For the low range calibration point, the reference signal is YL (for example, YL = 1/R7 = 1/10 000 Ω = 0.1 mS). When the reference signal YL is connected, a code NL (Magnitude ML), corresponding to the reference signal YL, is obtained. Likewise, for the high range calibration point, the reference is signal YH (for example, YH = 1/R4 = 1/1000 Ω = 1 mS). When the reference signal YH is connected, a code NH (Magnitude MH), corresponding to the reference signal YH, is obtained.

Figure 3. Two Point Calibration for Conductivity Measurement


Then, the gain factor (GF) is calculated by Equation 1

Equation 1

The offset of the system (NOS) can be determined referring to Figure 3 and calculated by Equation 2.

Equation 2

In measurement mode, the unknown input signal (YX is converted in code (NX) and calculated by Equation 3.

Equation 3

For the high range, the procedure is the same, but the reference signals are as follows: YL = 1/R4 = 1/1000 Ω = 1 mS, and YH = 1/R3 = 1/100 Ω = 10 mS.

To achieve a wider measurement range at low conductance ranges (high resistances), a 2 V p-p excitation output voltage is used from the AD5934.

If implementing the CN0349 software in MCU firmware. the AD5934 control register at address 0x80 must set to 0x01 to ensure the AD5934 internal PGA gain is set to 1.

To extend the measurement range at high conductance ranges (low resistances), keeping the 2 V p-p excitation output voltage, a precision resistor, R2 = 100 Ω, is connected in series with the unknown conductance. With R2 added, the following equation applies:

Equation 4

Where YCELL is the admittance of conductivity sensor, and YX is the admittance measured by the circuit.

Other output voltage ranges can be used to optimize the ADC dynamic range at high conductance ranges (low resistances), as is shown in the Circuit Note CN-0217 and Application Note AN-1252.

Test Data Results

Using the values of the calibration and feedback resistors from Figure 1, as is described in Circuit Design section and the Calibration Procedure section, a series of experiments were conducted.

Table 2, Table 3, and Table 4 show the results in both the low range mode and high range mode. Figure 4, Figure 5, and Figure 6 show the relative errors of each range and the corresponding reading. Precise noninductive resistors with 0.1% or 0.2% tolerances define the input (unknown conductivity YCELL). The symbols used in the tables are defined as follows:

  • RCELL : reference resistor
  • YCELL : calculated reference conductivity
  • YR : measured (reading) conductivity
  • RR : measured (reading) resistance

Low Range Conductivity Measurements

Table 2 shows the results of low range measurements, and Figure 4 shows both the percent relative error of the range and the percent relative error of the reading. In the low range, from 25 μS to 2500 μS, the percent error of the reading does not exceed 0.5%.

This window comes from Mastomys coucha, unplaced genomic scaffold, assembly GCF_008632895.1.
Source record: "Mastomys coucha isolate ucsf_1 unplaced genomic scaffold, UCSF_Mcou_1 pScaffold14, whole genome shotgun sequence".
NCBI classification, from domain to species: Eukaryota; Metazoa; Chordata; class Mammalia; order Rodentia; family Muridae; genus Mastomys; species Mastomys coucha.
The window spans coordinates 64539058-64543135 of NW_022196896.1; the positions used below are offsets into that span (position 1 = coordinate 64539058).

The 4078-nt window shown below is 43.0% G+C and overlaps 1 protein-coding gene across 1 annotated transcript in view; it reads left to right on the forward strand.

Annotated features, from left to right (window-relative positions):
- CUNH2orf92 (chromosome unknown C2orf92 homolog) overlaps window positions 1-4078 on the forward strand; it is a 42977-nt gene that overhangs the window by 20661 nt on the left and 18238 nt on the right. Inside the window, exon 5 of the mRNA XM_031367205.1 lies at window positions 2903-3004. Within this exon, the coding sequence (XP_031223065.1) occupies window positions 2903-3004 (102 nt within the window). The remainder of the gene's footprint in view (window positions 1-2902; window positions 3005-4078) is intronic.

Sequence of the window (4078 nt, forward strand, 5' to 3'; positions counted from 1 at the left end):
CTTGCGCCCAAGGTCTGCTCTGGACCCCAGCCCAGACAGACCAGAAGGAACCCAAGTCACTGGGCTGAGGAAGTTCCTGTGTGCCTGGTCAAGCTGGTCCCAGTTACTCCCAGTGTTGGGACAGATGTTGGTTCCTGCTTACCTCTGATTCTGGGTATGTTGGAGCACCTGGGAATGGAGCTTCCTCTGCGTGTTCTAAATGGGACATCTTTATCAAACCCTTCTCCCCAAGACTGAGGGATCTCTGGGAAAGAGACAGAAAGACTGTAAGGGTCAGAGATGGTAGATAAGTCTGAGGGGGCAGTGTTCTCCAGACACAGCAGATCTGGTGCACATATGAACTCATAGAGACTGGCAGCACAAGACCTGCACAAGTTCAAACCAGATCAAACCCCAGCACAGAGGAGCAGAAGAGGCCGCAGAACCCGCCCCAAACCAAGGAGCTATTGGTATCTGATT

Figure 4. Relative Errors in the Low Range (from 25 μS to 2.5 mS)


Table 2. Low Range, 25 µS to 2.5 mS Measurement Data, RFB = 1 kΩ, RCAL1 = 1 kΩ, and RCAL2 = 10 kΩ
RCELL (Ω) YCELL (mS/cm) Y(mS/cm) R(Ω) % Error of Range % Error of Reading
400 2.5000 2.49600
400.6 -0.1600 -0.160
548.7 +0.0363 +0.050
648.9 +0.0067 +0.011
820.3 -0.042 -0.042
1000 1.0000 0.99960 1000.4 −0.0160 −0.040
1300 0.7692 0.76860 1301.1 −0.0252 −0.082
2210 0.4525 0.45220 2211.4 −0.0115 −0.064
4700 0.2128 0.21240 4708.1 −0.0146 −0.172
6120 0.1634 0.1634  6105.0 +0.0161 +0.246
9090 0.1100 0.10950 9132.4 −0.0204 −0.465
10100 0.0990 0.09905 10095.9 +0.0016 +0.040
20300 0.0493 0.04908 20374.9 −0.0072 −0.368
29800 0.0336 0.03371 29664.8 +0.0061 +0.456
39700 0.0252 0.02508 39872.4 −0.0044 −0.432


High Range Conductivity Measurements 

Table 3 shows the results of the high range measurements, and Figure 5 shows both the percent relative error of the range and the percent relative error of the reading. In the high range, from 0.2 mS to 200 mS, the percent error of the reading does not exceed 3%. 

Figure 5. Relative Errors in the High Range (from 0.2 mS to 200 mS)


Table 3. High Range, 0.2 mS to 200 mS Measurement Data, RFB = 100 Ω, RCAL1 = 100 Ω, and RCAL2 = 1 kΩ
RCELL (Ω) YCELL (mS/cm) Y(mS/cm) R(Ω) % Error of Range % Error of Reading
0 5255 0.1903  Not applicable   Not applicable 
1 1000.0000 809.4 1.2355 −95.3000 −19.06
5 200.0000 193.9 5.1573 −3.0500 −3.05
10 100.0000 99.1 10.09 −0.4500 −0.90
20 50.0000 49.99 20.00 −0.0050 −0.02 
50 20.0000 20.1 49.75 +0.0500 +0.50
100 10.0000 9.99 100.10 −0.0050 −0.10
200 5.0000 5.004 199.84 +0.0020 +0.08
500 2.0000 2.004 499.00 +0.0020 +0.20
1000 1.0000 1.001 999.00 +0.0005 +0.10
1300 0.7692 0.7681 1301.91 0.0006 −0.15
 2210 0.4525 0.4533 2206.04 +0.0004 +0.18
4700 0.2128 0.2116 4725.90 −0.0006 −0.55
6120 0.1634 0.1641 6093.85 +0.0004 +0.43 


Table 4 shows the results from Table 3, with the resistive offset of 0.1903 Ω corrected. The RR column, corrected in Table 4 is obtained by subtracting 0.1903 Ω from the RR column in Table 3.

Table 4. High Range from 0.2 mS to 200 mS with Correction for the Resistive Offset (0.1903 Ω), RFB = 100 Ω, RCAL1 = 100 Ω, and RCAL2 = 1 kΩ